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Earlier this week, Gallup came out with two polls that seemingly contradicted one another. In the poll of "registered voters", Obama came out ahead, and in the poll of "likely voters", McCain came out ahead.
The difference between a registered voter and a likely voter is the poll respondent's answer to the question: "Are you planning on voting in November?" or some variation of that question. If someone says "YES! I wouldn't miss it. This is the most important thing I'm going to do this year", they're a likely voter. OK, that's over the top: the truth is, it's multiple choice: some variation of likely, unlikely, unsure. Sometimes the poll will then push for a lean to likely or unlikely.
Then, the pollster weights the responses in extrapolating the polls out. They give less weight to people in certain demographics who tend not to vote. Therefore, since young people vote at a lower percentage than other age groups, the pollsters often consider that they won't necessarily vote in November.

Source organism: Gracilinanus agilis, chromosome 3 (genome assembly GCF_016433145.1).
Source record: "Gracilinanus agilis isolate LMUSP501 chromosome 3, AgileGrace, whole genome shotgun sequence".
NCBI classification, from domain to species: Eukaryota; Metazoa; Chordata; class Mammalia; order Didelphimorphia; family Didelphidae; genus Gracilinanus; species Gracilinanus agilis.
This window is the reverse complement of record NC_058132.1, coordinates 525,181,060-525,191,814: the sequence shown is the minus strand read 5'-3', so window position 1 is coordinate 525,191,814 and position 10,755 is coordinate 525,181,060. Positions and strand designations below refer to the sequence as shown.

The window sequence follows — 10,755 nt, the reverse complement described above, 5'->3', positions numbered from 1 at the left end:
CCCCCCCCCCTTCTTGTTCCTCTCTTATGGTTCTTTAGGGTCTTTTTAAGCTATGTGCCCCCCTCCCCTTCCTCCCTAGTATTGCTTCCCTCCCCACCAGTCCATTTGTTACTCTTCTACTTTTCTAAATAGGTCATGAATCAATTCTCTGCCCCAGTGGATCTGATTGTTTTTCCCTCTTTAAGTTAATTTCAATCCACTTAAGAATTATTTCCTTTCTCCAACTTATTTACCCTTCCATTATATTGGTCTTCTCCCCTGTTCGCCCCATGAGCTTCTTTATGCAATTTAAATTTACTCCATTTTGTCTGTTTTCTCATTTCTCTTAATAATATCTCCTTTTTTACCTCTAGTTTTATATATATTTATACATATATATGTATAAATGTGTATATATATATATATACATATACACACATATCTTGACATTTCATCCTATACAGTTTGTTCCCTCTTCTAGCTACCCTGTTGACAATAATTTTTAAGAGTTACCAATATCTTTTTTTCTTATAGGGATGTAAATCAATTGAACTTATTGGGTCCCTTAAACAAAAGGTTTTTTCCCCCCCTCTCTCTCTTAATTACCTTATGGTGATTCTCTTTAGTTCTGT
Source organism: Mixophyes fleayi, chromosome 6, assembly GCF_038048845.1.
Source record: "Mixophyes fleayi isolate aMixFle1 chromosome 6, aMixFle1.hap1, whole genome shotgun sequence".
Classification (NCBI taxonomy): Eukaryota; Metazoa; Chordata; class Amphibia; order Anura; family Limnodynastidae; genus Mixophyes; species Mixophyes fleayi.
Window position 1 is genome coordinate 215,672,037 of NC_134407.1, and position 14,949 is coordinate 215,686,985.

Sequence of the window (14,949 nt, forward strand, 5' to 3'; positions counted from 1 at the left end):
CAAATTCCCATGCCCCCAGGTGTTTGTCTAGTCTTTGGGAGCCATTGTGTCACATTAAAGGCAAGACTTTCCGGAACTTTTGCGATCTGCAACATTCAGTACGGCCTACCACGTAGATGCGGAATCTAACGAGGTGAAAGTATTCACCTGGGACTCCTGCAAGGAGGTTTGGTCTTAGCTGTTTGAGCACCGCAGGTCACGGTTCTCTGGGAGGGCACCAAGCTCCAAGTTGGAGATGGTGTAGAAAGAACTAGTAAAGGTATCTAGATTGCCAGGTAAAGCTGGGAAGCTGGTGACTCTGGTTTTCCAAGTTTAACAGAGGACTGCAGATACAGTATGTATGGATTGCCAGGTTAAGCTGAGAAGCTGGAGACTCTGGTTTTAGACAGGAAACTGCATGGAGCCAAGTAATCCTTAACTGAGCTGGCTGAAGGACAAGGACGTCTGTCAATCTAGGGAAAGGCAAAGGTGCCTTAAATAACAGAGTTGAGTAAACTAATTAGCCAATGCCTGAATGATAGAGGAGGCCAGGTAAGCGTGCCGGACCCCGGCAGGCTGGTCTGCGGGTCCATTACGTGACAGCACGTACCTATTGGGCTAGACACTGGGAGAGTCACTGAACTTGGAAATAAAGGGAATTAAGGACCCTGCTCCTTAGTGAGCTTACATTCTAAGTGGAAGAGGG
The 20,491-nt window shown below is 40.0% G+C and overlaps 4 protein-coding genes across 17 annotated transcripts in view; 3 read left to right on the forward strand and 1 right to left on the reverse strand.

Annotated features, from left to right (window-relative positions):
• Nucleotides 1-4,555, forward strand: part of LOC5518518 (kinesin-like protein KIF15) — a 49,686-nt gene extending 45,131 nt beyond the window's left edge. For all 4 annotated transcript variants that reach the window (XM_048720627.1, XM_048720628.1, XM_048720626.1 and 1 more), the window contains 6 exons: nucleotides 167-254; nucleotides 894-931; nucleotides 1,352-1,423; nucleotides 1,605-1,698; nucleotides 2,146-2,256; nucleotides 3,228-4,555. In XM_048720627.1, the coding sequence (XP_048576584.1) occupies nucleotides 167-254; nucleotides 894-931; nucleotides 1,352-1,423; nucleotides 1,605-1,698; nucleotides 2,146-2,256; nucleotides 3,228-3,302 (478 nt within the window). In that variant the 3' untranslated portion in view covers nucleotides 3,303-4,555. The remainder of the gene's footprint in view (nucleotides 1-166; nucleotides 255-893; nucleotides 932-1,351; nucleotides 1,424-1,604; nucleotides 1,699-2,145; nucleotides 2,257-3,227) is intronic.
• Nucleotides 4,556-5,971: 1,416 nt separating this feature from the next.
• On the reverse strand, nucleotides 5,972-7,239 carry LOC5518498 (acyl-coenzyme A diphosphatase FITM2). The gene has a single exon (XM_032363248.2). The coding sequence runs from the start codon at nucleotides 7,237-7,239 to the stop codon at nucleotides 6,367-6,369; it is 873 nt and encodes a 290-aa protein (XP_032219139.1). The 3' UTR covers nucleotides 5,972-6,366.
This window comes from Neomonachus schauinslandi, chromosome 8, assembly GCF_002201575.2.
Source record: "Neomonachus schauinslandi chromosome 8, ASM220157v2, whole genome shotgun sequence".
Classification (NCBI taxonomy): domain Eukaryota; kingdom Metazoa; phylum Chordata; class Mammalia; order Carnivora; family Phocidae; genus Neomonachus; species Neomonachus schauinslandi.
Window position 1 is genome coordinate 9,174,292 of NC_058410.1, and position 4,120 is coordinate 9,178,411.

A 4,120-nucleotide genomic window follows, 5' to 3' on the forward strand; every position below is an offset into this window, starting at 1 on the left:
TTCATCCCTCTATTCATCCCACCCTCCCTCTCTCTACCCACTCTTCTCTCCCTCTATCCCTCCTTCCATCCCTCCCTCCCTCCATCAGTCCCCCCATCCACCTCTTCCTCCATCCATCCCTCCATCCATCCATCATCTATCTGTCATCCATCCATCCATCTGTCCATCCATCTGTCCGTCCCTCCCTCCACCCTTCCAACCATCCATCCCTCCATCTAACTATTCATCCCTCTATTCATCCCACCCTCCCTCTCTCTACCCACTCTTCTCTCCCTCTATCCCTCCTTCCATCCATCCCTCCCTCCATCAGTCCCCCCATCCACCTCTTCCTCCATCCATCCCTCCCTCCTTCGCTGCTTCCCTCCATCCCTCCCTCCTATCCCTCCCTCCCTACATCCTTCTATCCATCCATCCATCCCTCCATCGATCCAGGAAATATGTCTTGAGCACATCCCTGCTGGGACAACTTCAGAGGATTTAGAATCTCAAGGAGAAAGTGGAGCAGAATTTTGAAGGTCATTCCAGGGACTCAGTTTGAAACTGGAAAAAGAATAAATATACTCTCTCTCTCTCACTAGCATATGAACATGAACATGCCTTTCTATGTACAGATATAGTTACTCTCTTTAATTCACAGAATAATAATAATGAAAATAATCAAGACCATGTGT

In one of the NY Times op-ed pieces yesterday, they talked about the potential affect of third party candidates on the November 2008 outcome.
The NY Times raised an interesting point yesterday. They talked in an op-ed piece about the potential effect of third party candidates on the November outcome. One of the factors that they looked at in terms of whether actual voters stick with their candidate relates to the enthusiasm of a candidate's supporters.
I believe that the single thing that will turn "registered voters" into "likely voters" is enthusiasm. I've never actually seen any research on this point, but intuitively, it makes logical sense.
The Times looked at the enthusiasm gap over the last three elections.
If you look at the table, you'll see that no matter what the poll number, the person with the higher enthusiasm "quotient" won the election over the last three cycles. So, two poll questions: